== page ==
OCR for page 93
Linking Trade and Technology Policies: An International Comparison of the Policies of Industrialized Nations R&D and which provide capital or intermediate inputs to other industries. This classification is less inclusive than the OECD or DOC classifications of "high-technology" industries. The overall trends in the United States, European, and Japanese positions are similar for both the narrower science-based industry classification and for these broader classifications. For more detail see Tables 1, 2, and 3. The data on the performance of the science-based industries is taken from Guerrieri in this volume. 6. The literature on the new trade theory is large and growing. Several excellent papers are included in Krugman (1986). For a recent summary of the major conclusions of the theory, see Krugman (1987). For a complete technical treatment of the theory, see Helpman and Krugman (1985). For one of the earlier theoretical pieces that focused on high-technology industries, see Brander and Spencer (1985). Although the literature on strategic trade theory is full of theoretical demonstrations that promotional or protectionist policies can improve economic welfare at home or reduce it abroad, whether such policies work in practice is another matter. The theoretical assumptions behind these demonstrations are usually very restrictive. And the weight of the available evidence, albeit flawed by overly simple models and inadequate data, suggests that such polices often reduce national welfare. See Richardson (1985). 7. The expulsion of Fujitsu-owned ICL from JESSI, Europe's biggest semiconductor research project, funded in part by a number of European governments, comes to mind. See also Mowery (1990). 8. As Porter and others have observed, there are still striking similarities in the capabilities and strategies of individual firms with the same national origin. Many multinational high-tech firms are global in perspective, but they are still significantly national in terms of the behaviors they adopt. Japanese firms do tend to behave differently from American firms in a variety of ways, as do German and French firms. See Porter (1990). 9. For a discussion of the European Community proposal, see The Financial Times, August 3, 1990, p. 16. 10. The following discussion of intellectual property protection draws heavily on Schott (1990) and Maskus (1990). 11. The problems of Section 337 of U.S. trade law in GATT reflect a panel ruling that the application of the law conflicted with the principle of national treatment. This ruling reflected the panel's belief that the nation's laws on intellectual property rights were not applied with the same force against domestic companies as they were against foreign companies. The main source of the disparity in national treatment is that the application of Section 337 does not involve the same process of time-consuming patent litigation required to enforce the application of intellectual property rights against a domestic company. 12. According to GATT law, dumping occurs when a good is sold abroad for a lower price than the seller charges for the same good in his home market. The home market price is usually taken to be the "normal value" or FMV. In two circumstances, however, GATT law allows for the construction of an FMV: if there are insufficient sales on the domestic market of the exporter or "whenever there is reasonable ground for believing or suspecting that the price at which a product is actually sold for consumption in the home country is less than the cost of production." The dangers inherent in the vagueness of the second condition are obvious. 13. Under current practice, both the United States and the European Community tend to employ a full average cost standard--dumping is interpreted to occur when price falls below average cost, broadly defined to include both variable and fixed costs, and a profit margin judged high enough to attract investment capital. 14. The concept of using costs measured at different points in the production cycle or different moments of time is behind the idea of "life-cycle costs and pricing" suggested by interested business groups to the American trade negotiators for the Uruguay Round discus-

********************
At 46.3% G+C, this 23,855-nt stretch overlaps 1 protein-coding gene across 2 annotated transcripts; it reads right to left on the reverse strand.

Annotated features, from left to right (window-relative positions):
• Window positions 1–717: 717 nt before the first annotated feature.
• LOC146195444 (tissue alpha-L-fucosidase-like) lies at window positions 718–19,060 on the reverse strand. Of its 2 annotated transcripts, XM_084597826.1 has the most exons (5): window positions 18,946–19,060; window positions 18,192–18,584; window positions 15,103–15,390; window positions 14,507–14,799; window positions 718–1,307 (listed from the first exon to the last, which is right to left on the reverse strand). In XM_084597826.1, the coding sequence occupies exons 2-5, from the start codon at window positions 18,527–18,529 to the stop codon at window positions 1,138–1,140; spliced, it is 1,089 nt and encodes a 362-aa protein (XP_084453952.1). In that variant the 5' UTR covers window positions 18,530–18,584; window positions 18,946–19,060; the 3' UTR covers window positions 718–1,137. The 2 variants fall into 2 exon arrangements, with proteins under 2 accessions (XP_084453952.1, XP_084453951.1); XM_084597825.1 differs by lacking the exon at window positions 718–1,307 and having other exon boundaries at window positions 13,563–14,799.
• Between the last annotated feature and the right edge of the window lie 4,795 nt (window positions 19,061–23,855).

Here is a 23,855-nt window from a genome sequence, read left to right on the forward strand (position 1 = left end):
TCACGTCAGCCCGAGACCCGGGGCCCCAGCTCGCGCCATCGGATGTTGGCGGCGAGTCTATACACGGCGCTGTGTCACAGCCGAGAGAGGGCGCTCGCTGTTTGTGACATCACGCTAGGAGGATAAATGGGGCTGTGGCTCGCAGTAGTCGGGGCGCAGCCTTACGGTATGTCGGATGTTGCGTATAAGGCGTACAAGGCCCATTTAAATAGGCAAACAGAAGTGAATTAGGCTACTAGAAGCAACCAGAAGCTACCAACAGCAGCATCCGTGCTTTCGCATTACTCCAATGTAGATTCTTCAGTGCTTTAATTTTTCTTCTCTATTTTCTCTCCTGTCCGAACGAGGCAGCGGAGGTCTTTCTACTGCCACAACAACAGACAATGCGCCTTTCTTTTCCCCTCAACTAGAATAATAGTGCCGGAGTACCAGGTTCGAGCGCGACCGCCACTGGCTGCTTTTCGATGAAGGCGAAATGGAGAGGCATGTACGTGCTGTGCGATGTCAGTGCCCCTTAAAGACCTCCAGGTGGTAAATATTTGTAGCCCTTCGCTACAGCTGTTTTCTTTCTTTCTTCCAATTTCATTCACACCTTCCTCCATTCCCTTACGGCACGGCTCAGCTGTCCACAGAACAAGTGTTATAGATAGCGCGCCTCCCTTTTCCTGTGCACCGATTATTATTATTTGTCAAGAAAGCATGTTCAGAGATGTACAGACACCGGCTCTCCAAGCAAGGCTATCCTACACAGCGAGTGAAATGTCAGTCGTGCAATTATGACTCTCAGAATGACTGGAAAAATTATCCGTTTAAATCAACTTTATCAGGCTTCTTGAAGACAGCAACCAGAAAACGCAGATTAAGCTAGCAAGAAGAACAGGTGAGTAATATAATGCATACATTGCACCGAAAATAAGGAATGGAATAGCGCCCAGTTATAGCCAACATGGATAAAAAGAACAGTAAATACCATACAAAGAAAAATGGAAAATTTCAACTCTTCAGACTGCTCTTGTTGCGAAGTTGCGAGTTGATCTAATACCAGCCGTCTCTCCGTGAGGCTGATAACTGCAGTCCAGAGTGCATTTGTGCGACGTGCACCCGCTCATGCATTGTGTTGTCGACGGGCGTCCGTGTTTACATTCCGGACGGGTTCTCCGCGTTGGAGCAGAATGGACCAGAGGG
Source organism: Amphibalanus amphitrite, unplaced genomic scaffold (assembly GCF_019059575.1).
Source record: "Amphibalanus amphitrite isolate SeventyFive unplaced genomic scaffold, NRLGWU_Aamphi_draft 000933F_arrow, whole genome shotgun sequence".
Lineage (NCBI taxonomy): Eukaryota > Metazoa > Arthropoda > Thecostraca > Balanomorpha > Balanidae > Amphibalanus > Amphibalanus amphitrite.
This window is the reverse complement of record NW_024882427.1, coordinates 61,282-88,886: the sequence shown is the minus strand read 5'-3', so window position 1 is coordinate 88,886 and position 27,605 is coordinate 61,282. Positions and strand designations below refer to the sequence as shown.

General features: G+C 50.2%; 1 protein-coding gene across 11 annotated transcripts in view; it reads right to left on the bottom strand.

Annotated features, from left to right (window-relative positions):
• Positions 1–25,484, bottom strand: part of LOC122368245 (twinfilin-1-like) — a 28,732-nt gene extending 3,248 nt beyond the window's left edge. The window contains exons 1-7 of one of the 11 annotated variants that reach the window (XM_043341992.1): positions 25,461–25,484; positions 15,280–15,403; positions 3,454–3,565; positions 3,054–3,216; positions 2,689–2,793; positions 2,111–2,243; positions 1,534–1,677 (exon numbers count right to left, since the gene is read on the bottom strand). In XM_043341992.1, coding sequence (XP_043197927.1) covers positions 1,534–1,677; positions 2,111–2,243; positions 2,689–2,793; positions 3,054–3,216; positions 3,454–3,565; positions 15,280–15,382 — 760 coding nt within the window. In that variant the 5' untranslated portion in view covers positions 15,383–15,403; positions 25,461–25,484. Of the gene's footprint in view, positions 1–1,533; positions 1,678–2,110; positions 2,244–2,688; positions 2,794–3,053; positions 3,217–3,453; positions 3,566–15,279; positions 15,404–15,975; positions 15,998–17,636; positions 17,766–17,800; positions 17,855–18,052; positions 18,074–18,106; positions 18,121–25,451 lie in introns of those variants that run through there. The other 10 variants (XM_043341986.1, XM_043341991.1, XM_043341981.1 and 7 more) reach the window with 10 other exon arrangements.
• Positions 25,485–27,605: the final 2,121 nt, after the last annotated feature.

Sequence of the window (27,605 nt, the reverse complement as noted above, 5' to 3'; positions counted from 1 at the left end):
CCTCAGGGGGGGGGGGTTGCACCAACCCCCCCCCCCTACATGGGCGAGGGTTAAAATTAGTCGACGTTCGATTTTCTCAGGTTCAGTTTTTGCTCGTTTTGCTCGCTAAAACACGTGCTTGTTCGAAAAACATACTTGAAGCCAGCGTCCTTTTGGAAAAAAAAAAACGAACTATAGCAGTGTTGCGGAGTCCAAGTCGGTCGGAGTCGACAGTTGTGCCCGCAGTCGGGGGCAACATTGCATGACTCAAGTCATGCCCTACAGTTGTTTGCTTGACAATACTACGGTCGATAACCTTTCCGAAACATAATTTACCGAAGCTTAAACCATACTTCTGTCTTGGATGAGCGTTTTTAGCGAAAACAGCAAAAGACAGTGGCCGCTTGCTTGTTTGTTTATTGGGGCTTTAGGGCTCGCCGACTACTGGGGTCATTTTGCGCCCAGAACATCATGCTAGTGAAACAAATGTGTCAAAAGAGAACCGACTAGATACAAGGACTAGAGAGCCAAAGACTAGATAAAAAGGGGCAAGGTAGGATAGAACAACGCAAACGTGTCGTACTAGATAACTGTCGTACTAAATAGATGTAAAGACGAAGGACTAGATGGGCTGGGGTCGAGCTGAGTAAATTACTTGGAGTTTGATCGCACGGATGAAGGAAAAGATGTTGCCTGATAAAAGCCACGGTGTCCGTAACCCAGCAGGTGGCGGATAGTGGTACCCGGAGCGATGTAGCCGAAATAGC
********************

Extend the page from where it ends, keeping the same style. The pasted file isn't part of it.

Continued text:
OCR for page 94